Two years ago, my sister and I decided to create a gospel choir that gave young adults (interested in singing gospel music) a space to grow musically and socially. What started out as a group of five friends meeting together once a week, became a family of people connected through music. Rehearsals became a place to meet and talk about things that we weren’t comfortable sharing with our family members. Rehearsals became a place to forget about stressful things by being absorbed into the music.
Indeed, through music, we became connected in ways we’d never thought possible. What we now had was a group of young adults meeting and growing socially, musically, and even emotionally.
Often, we forget just how much pressure we must deal with as young adults. Worrying about financial stability, or educational direction, or even maintaining healthy relationships does take its toll. It’s definitely worthwhile to take a break from our daily routine to interact face-to-face with other people.
This led us to think about what it means to be a choir. Is it that we are only there to sing to our audience, or is it something more involved?
Well for us, the choir isn’t just the performers, it’s the community connected through music. The choir as community treats everyone equally with love, no matter their background or beliefs. Through music, we become connected and even begin helping people who we don’t know, treating them as we’d treat our loved ones.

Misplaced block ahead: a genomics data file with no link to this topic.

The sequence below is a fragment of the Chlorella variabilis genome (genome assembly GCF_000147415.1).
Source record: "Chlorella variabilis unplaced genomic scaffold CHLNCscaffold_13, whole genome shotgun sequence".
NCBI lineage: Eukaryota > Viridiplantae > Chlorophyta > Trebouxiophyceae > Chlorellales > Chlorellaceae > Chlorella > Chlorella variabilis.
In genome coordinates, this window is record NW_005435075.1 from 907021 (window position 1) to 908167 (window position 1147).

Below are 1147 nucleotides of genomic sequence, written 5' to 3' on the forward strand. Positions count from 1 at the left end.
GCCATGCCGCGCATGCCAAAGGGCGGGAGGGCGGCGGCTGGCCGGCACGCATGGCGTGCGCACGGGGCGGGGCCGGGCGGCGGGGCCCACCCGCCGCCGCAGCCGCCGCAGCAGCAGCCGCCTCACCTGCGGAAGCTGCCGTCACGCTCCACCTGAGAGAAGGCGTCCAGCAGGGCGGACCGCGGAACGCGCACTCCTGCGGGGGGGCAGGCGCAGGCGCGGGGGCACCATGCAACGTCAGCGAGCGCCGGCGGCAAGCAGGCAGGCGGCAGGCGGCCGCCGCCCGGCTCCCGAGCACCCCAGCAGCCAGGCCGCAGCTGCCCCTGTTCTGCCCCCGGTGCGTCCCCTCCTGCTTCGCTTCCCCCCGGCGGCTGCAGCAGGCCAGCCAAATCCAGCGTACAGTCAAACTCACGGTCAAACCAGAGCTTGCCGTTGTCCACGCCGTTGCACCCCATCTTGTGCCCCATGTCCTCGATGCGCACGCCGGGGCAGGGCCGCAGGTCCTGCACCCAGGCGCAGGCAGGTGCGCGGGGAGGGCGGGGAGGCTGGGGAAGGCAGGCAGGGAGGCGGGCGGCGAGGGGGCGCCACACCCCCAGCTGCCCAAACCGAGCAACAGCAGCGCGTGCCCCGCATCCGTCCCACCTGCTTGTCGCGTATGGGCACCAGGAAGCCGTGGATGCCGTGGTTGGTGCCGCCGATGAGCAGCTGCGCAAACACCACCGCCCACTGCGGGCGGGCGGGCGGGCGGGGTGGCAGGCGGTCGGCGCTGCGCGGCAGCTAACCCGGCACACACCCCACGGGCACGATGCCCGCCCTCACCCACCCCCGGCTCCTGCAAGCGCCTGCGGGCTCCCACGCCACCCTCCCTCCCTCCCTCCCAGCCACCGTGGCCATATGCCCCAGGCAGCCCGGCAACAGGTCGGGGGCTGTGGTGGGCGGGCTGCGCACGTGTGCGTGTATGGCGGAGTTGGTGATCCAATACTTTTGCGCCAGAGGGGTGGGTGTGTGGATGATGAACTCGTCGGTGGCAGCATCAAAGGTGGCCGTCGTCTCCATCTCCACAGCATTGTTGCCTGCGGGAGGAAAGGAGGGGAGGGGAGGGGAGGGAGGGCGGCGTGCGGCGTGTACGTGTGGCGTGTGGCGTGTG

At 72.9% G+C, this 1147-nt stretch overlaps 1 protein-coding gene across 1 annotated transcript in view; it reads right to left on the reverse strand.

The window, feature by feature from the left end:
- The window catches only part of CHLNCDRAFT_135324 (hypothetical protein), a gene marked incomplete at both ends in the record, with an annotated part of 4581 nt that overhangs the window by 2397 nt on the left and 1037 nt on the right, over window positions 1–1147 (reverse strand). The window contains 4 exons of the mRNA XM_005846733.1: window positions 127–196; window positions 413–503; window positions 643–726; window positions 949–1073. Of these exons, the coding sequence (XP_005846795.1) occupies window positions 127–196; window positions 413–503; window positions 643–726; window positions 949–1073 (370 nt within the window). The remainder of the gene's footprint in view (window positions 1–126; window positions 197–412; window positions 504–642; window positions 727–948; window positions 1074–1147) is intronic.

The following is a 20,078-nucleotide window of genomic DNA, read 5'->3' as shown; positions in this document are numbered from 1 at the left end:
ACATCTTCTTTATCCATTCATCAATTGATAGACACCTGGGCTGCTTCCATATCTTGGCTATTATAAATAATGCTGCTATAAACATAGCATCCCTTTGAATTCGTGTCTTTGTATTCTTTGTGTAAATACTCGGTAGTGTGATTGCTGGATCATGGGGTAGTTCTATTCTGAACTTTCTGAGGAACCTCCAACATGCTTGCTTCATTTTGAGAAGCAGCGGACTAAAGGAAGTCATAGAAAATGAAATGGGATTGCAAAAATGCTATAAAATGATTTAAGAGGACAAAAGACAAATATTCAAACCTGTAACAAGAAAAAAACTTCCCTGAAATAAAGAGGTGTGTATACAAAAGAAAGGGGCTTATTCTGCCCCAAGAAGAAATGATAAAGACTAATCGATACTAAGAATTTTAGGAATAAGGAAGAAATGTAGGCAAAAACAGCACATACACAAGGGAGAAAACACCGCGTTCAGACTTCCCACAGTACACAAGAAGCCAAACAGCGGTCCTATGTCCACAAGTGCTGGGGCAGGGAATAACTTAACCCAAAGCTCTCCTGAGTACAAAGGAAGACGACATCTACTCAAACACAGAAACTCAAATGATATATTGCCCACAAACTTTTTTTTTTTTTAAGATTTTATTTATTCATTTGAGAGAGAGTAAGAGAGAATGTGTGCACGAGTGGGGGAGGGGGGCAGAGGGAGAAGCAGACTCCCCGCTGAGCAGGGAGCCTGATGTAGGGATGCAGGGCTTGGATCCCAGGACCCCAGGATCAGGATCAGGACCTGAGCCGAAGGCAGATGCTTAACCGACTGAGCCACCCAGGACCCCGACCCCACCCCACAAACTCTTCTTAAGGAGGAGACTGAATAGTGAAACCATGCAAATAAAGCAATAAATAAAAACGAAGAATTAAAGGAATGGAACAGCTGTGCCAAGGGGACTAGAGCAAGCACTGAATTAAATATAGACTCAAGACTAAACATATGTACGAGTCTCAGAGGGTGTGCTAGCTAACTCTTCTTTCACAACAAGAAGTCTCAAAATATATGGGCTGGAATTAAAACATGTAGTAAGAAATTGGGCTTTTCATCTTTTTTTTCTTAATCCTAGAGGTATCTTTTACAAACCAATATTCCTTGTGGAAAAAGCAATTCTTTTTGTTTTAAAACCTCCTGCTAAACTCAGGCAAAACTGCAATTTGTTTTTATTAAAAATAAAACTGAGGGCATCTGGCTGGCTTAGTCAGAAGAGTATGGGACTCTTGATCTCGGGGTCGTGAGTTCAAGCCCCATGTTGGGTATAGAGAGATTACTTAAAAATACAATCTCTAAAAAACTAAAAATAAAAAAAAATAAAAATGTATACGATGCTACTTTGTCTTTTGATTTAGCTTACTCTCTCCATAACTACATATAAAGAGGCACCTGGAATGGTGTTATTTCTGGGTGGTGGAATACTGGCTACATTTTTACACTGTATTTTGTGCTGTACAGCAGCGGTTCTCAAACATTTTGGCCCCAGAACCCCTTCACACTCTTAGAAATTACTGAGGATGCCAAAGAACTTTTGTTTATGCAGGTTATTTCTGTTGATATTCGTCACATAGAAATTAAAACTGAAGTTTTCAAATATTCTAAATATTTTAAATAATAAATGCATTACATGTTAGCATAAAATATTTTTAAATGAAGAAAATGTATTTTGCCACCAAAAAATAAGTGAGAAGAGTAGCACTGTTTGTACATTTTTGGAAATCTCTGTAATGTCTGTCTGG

We chose to focus on mental health because it is heavily influenced by social interaction. That in mind, we knew for sure that we wanted to take the choir as community and share it with others. The moment we decided to work towards this mission, we received support through donations and even words of encouragement. The result was a successful fundraising concert, dedicated to raising awareness about mental health issues, and raising funds to support Stella’s Place.
Yes, what was once a 5-person choir, became multiple bodies in different places and different settings. This cause resonated deeply with many in attendance on the day of our concert. We met individuals in their teens, 20s, upwards to their 40s who were moved to tears because they now had the opportunity to face things they bottled up emotionally. Most inspiring was the genuine connections established because of coming together under a singular and worthy cause.
From this experience we learned two things:
We must always be aware of our own mental health
We can overcome so much if we work together